Things often change after a divorce, whether it’s a new career, a new relationship, or a new place to live. Not all of those changes, however, are significant enough to justify tweaking a person’s spousal or child support obligations. As California’s Fourth District Court of Appeals recently explained, the burden is on the person asking for the modification to show that there’s been a material change in circumstances to justify it.
Husband and Wife separated in 2009, ending their four-year marriage. Husband worked as a real estate broker during the course of the marriage, while Wife stayed home and cared for the couple’s two kids. The spouses eventually entered into a marital settlement agreement, resolving issues related to the divorce. They agreed to share joint custody of the children, and Husband pledged to pay Wife $3,500 per month in child support. The agreement stated that it was based on the assumption that Husband would be making about $260,000 per year and that Wife would have the kids about 80 percent of the time.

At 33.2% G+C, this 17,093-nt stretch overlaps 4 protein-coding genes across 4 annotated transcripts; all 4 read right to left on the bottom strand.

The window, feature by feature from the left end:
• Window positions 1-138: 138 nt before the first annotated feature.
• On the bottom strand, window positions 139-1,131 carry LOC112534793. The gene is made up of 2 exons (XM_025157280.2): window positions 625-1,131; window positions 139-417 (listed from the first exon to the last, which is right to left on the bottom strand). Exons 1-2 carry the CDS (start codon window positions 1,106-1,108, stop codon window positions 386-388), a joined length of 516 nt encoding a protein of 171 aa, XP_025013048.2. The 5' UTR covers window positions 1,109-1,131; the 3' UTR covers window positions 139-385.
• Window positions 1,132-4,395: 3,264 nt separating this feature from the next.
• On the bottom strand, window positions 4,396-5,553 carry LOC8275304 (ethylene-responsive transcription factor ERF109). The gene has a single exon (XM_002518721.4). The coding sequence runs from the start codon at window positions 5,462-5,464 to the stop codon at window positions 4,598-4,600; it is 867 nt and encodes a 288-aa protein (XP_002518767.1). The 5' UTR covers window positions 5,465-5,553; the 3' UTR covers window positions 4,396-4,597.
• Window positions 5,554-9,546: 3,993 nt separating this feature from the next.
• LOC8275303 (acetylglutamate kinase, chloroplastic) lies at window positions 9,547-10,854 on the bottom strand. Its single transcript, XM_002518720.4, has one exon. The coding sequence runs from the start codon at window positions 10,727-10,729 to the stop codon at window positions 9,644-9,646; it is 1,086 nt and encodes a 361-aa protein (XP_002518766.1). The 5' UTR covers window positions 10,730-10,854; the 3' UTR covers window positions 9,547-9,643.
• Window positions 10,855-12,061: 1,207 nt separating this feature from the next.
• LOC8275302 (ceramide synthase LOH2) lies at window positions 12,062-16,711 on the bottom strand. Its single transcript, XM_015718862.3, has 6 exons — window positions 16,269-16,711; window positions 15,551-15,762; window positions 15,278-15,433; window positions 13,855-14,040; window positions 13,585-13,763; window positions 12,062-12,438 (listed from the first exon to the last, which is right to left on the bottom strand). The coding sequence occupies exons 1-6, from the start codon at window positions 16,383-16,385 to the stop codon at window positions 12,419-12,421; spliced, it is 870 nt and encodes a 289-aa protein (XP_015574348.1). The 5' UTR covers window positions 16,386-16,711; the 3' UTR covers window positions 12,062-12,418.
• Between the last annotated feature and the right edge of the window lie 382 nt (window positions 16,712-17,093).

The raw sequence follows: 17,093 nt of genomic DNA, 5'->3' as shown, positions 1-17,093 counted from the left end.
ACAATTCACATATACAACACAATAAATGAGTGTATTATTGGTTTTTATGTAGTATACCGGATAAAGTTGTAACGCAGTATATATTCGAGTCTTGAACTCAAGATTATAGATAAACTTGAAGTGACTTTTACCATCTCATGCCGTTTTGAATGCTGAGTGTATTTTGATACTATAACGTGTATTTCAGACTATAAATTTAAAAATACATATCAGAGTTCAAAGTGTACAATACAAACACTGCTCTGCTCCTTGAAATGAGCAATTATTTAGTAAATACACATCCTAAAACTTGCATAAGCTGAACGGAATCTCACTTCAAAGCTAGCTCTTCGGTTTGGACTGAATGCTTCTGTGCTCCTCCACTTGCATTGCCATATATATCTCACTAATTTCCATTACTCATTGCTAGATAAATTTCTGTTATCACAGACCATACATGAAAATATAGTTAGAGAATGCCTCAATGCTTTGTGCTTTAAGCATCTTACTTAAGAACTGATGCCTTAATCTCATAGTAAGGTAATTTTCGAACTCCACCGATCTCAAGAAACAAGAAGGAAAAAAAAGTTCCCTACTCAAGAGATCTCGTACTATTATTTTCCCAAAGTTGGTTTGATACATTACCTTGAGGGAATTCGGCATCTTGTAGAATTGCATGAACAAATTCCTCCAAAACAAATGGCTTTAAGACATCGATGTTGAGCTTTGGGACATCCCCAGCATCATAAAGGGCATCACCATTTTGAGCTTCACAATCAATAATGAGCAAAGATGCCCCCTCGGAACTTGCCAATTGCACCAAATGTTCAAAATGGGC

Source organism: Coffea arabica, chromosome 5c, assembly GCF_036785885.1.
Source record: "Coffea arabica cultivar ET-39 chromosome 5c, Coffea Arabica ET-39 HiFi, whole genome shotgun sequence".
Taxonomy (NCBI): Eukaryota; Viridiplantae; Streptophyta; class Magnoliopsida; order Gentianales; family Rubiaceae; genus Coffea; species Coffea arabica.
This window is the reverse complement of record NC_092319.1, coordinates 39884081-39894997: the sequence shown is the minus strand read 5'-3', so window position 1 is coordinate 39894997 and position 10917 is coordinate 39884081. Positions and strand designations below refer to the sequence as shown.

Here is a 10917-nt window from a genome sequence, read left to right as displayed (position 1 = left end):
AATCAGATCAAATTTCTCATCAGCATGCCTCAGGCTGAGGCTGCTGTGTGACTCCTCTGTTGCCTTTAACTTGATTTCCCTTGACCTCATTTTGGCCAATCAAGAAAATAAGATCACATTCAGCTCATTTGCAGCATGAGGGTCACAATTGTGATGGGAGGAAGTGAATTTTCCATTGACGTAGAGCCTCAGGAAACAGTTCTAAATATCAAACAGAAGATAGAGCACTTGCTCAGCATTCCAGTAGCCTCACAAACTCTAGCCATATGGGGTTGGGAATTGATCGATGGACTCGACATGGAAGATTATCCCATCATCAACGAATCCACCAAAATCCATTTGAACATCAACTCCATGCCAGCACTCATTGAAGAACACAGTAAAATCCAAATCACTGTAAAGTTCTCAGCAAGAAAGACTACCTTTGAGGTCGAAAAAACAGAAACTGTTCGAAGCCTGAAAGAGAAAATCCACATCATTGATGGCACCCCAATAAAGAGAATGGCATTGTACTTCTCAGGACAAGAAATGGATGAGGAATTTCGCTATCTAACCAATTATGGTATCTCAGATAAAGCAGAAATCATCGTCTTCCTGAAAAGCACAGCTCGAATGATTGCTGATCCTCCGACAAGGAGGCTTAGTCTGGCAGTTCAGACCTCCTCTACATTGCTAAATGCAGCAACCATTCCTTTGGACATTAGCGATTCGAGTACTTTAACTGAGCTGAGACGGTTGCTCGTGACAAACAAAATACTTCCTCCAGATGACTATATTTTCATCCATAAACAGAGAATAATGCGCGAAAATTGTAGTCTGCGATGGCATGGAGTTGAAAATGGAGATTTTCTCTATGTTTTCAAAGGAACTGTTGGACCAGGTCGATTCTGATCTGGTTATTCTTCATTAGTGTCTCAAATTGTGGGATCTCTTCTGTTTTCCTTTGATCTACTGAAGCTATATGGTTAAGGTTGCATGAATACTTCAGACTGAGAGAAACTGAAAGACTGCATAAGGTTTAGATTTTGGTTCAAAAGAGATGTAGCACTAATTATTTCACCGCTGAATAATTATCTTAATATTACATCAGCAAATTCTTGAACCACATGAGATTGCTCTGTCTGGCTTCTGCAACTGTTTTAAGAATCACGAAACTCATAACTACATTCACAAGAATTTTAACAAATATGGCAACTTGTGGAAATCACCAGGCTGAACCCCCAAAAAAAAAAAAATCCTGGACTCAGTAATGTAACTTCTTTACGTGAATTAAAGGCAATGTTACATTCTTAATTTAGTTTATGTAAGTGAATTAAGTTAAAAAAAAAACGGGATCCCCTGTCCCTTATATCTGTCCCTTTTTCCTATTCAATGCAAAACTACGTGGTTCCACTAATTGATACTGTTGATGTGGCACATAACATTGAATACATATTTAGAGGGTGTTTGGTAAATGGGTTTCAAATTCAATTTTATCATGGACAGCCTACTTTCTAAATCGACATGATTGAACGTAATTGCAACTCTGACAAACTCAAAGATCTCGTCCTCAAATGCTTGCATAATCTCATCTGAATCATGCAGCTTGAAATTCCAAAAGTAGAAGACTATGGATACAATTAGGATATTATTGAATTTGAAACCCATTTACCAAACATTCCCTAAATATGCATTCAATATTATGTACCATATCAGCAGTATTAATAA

Husband went back to court about 10 months later, this time asking a judge to reduce his child support obligation. He explained that his income was now projected to be much less than expected. Husband said the $260,000 figure was based on his expected commission on the sale of a large promissory note. That sale fell through, according to Husband, and he wound up receiving a much smaller commission. Husband said he’d since taken a new job with an $80,000 annual salary.